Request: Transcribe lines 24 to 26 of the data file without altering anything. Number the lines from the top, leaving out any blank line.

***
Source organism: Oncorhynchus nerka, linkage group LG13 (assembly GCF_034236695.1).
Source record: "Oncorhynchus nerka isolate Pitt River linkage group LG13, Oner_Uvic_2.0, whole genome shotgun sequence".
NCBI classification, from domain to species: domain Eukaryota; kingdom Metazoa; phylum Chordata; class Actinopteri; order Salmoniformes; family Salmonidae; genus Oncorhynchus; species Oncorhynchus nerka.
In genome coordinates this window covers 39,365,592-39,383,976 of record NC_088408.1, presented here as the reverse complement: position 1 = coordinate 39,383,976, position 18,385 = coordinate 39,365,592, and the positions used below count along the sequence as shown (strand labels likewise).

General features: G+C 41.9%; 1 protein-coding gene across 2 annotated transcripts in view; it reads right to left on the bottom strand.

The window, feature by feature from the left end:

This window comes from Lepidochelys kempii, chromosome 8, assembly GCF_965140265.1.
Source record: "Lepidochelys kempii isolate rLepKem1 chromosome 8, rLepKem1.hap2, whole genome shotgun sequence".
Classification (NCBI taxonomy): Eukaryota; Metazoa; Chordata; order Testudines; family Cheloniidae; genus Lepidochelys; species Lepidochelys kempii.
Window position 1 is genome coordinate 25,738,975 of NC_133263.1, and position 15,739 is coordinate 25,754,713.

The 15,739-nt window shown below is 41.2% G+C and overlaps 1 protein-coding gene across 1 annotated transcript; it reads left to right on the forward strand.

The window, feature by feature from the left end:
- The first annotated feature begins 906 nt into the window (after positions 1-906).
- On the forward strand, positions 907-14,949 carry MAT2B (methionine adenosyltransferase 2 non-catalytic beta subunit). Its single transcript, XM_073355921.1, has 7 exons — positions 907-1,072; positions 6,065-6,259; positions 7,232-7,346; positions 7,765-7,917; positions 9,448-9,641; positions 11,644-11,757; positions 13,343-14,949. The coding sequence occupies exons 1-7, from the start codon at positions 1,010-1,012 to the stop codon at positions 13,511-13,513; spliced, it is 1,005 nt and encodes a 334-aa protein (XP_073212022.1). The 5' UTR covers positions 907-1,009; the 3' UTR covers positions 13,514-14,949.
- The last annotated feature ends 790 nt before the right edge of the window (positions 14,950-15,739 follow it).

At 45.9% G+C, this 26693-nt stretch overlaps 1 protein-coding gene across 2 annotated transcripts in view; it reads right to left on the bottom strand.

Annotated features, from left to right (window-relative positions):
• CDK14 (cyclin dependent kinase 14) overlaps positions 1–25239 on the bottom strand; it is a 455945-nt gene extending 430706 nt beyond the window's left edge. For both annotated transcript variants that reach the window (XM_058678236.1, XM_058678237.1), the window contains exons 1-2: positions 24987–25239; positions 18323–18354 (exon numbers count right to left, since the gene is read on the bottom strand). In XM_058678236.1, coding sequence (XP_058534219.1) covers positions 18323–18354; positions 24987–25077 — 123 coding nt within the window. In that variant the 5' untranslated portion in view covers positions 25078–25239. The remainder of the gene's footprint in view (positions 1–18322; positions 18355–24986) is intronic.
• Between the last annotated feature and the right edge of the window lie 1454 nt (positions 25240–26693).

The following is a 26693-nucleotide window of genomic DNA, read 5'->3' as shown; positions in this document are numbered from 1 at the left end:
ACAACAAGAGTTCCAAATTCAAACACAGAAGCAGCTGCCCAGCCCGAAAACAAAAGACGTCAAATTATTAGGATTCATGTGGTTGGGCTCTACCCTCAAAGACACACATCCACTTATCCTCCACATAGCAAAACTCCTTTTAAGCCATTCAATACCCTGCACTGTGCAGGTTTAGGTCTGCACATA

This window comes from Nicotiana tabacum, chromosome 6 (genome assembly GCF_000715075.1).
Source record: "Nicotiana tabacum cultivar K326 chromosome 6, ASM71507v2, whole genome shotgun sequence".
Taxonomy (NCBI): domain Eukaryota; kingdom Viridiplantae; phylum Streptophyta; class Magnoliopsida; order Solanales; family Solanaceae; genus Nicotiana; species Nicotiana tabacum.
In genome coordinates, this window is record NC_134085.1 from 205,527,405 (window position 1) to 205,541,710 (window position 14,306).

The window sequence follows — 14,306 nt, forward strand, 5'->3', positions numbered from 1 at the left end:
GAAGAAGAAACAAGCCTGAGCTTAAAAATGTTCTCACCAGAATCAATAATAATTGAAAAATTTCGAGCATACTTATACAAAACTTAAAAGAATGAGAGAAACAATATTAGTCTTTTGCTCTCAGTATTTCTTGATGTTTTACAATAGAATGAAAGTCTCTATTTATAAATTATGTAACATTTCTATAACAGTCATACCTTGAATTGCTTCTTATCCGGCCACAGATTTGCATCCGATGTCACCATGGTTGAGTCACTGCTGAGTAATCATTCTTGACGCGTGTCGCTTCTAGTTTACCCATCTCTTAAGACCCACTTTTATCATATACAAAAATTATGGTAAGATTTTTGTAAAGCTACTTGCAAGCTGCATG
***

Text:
Taxonomy (NCBI): domain Eukaryota; kingdom Viridiplantae; phylum Streptophyta; class Magnoliopsida; order Solanales; family Solanaceae; genus Nicotiana; species Nicotiana tabacum.
In genome coordinates, this window is record NC_134085.1 from 205,527,405 (window position 1) to 205,541,710 (window position 14,306).

The window sequence follows — 14,306 nt, forward strand, 5'->3', positions numbered from 1 at the left end: